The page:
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CARBIDE, in chemistry, a compound of carbon with another element. The introduction of the electric furnace into practical chemistry was followed by the preparation of many metallic carbides previously unknown, some of which, especially calcium carbide, are now of great commercial importance. Carbides of the following general formulae have been obtained by H. Moissan (M denotes an atom of metal and C of carbon): -

M3C = manganese, iron; M2C = molybdenum; M3C2 = chromium; MC = zirconium; M4C3 = beryllium, aluminium; M2C3 = uranium; MC2 = barium, calcium, strontium, lithium, thorium, etc.; MC4 = chromium.

The principal methods for the preparation of carbides may be classified as follows: - (1) direct union at a high temperature, e.g. lithium, iron, chromium, tungsten, etc.; (2) by the reduction of oxides with carbon at high temperatures, e.g. calcium, barium, strontium, manganese, chromium, etc.; (3) by the reduction of carbonates with magnesium in the presence of carbon, e.g. calcium, lithium; (4) by the action of metals on acetylene or metallic derivatives of acetylene, e.g., sodium, potassium. The metallic carbides are crystalline solids, the greater number being decomposed by water into a metallic hydrate and a hydrocarbon; sometimes hydrogen is also evolved. Calcium carbide owes its industrial importance to its decomposition into acetylene; lithium carbide behaves similarly. Methane is yielded by aluminium and beryllium carbides, and, mixed with hydrogen, by manganese carbide. The important carbides are mentioned in the separate articles on the various metals. The commercial aspect of calcium carbide is treated in the article Acetylene.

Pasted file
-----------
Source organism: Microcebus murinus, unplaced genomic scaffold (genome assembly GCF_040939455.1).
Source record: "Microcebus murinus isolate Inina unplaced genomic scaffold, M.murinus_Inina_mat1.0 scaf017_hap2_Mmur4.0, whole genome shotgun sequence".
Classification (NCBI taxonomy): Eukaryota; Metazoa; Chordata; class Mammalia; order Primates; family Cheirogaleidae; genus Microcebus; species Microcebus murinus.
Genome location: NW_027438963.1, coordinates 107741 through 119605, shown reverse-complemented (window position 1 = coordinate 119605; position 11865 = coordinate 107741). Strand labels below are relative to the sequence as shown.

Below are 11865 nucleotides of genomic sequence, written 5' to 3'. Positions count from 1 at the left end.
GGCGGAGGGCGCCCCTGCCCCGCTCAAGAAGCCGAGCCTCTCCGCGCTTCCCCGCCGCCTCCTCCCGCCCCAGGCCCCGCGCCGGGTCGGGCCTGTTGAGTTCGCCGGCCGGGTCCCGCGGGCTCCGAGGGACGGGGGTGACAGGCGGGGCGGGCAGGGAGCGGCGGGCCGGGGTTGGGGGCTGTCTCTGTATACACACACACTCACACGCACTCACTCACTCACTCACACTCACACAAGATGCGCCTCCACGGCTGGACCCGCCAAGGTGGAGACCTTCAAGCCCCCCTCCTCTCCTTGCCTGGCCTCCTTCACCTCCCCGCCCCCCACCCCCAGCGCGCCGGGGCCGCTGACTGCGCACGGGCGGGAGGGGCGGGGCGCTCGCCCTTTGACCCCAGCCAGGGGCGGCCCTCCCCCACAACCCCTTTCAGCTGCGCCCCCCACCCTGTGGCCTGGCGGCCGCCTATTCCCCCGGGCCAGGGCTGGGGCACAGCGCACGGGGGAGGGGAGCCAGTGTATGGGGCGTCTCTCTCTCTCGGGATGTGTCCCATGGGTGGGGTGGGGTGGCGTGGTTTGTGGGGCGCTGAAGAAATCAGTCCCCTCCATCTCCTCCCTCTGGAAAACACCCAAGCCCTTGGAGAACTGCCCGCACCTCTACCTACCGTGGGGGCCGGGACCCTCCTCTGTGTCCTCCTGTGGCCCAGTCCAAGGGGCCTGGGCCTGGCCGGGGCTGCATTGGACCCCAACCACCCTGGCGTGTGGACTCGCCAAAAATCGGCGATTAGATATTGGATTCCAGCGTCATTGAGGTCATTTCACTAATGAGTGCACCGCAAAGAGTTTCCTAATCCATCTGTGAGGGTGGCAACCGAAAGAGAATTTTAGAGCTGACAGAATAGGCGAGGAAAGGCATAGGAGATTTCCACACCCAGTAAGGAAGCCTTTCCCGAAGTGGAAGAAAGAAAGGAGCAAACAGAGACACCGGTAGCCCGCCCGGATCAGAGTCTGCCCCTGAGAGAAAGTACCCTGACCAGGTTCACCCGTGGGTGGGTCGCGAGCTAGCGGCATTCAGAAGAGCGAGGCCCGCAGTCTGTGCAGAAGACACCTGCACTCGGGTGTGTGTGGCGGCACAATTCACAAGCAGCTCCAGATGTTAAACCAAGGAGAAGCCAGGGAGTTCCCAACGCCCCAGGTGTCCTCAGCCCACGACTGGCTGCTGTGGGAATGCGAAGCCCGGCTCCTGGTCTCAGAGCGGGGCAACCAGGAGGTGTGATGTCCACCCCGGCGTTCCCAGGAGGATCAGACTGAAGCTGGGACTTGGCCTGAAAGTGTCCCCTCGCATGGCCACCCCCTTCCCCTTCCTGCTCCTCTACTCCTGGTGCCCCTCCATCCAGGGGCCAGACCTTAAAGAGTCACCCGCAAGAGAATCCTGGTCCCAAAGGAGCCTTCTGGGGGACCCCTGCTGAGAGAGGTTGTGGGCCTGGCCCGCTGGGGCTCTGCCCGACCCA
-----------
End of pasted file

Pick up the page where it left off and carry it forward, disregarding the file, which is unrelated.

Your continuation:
Note - this article incorporates content from Encyclopaedia Britannica, Eleventh Edition, (1910-1911)

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